To address this need, we built a powerful compute environment on top of our programmable platform. We give customers access to our serverless compute environment through our compute offering, Fastly Compute. App developers can use this offering to build high performance, personalized apps on our programmable edge without the complexity of managing the underlying infrastructure. We knew our customers would need this environment to be scalable, fast and secure so we chose its building blocks carefully:
WebAssembly (“WASM”). We chose WASM, an extremely powerful open source technology that allows developers to run complex code on our platform. Apps can be compiled to WASM (using native machine code for better performance) and replicated to all our edge POPs.
Isolation technology. With security top of mind, we created a unique isolation technology. This gives us the ability to create and destroy an isolated sandbox for each user request that comes through, enabling code to be run in a safe, fast execution environment at scale.
WASM compiler and runtime. To make this code run even faster, we built our own WASM compiler and runtime.
Through our observability offerings, we also provide real-time insights to inform continuous performance improvements and facilitate faster debugging during development. See Compute and Observability sections below for more details.
Network Services
Fastly is an extension of our customers’ infrastructure. Our Network Services are designed to speed up and optimize the delivery of web and application traffic while ensuring developers and engineers do not lose visibility or control. Whether customers are looking to deliver engaging web and streaming experiences to their users, move apps to the cloud or scale their DevOps practices, our Network Services provide the speed, security and flexibility needed.
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Content Delivery Network
Dynamic Site Acceleration. Speeds up requests and responses between cache nodes in our POPs and customers’ origin servers to serve their dynamic web and mobile content faster.
Origin Shield. Allows us to designate a specific POP to serve as a shield for a customer’s origin servers. When web content is refreshed and multiple end users request the new content simultaneously, a deluge of requests can hit a customer’s origin server. This can result in poor web or application performance. With Origin Shield, we collapse all these content requests into a single request and hold it in queue at the Origin Shield POP. That allows us to retrieve the new content from the customer’s origin server only once, and then serve it to all end users who requested it. This approach reduces costs for our customers, while improving performance for their end users.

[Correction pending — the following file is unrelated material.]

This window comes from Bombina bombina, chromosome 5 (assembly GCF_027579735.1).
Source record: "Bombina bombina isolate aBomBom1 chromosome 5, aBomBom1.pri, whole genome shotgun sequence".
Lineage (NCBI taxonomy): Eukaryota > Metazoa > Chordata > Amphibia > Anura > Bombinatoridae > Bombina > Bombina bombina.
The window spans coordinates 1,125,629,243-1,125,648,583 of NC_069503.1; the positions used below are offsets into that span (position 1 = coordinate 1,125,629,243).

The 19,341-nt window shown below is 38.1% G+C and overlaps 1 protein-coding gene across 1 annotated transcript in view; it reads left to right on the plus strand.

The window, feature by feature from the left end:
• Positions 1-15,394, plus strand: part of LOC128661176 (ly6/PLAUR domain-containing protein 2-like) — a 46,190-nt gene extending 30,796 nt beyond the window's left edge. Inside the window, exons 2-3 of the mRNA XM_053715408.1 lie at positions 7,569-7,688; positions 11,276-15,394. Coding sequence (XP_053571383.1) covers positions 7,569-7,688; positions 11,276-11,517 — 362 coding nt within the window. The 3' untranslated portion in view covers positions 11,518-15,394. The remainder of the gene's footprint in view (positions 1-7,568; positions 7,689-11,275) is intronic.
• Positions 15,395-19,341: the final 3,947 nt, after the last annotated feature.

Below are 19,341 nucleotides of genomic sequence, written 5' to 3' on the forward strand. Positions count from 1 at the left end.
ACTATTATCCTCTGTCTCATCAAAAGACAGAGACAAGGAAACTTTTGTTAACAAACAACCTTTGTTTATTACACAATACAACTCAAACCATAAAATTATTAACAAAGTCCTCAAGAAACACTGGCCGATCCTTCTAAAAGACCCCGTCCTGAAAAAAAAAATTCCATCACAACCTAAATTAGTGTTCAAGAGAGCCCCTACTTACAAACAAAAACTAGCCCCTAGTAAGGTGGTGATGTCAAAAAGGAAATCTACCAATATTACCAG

Instant Purge. Allows customers to clear the cached copy of their content globally in milliseconds, not seconds. We allow customers to send a command to our platform that invalidates an old version of their content throughout our global edge infrastructure. This causes a new version of content to be retrieved from the application server the next time it is requested. This feature enables our customers to serve highly dynamic content at the edge more quickly and allows for delightful application experiences. Rapidly changing content like shopping cart items, flight search results, sports scores, or current weather conditions in any given location can all be served faster from the network edge.
Surrogate Keys. Allows customers to fine-tune purging by tagging related objects across their site with a key name and description, then purging by that key. They can purge their entire site of a given object or set of objects at once, without impacting performance. For example, they could purge any images and content related to discontinued sale items, discounted products, or outdated news across their site all at once.
Programmatic Control. Provides direct programmatic control of edge delivery services to our customers via VCL, allowing them to precisely control what content is cached, for how long and when it should be refreshed. Combined with comprehensive APIs, VCL allows our customers to build, test and deploy custom logic, using their own development, test and deployment environment, for even the most complex digital experiences.
Content Compression. Compresses content with technologies like Gzip and Brotli, providing direct performance improvements and a more responsive web experience for end users.
Reliability Features. Support the availability of customer content with features including origin health checks, a ‘grace mode’ feature that will continue serving content even when customer origin(s) fail, Multipath TCP, and real time error dashboards and API feeds that are backed by a 100% uptime Service Level Agreement (SLA”).
Fanout. Enables customers to push data in real time to many users, such as synchronous communication of messages in a chatroom, server updates to IoT devices and other types of data between devices. Realtime messaging is used in a wide range of data streaming applications, including IoT, live commenting, end user notifications, chat and more.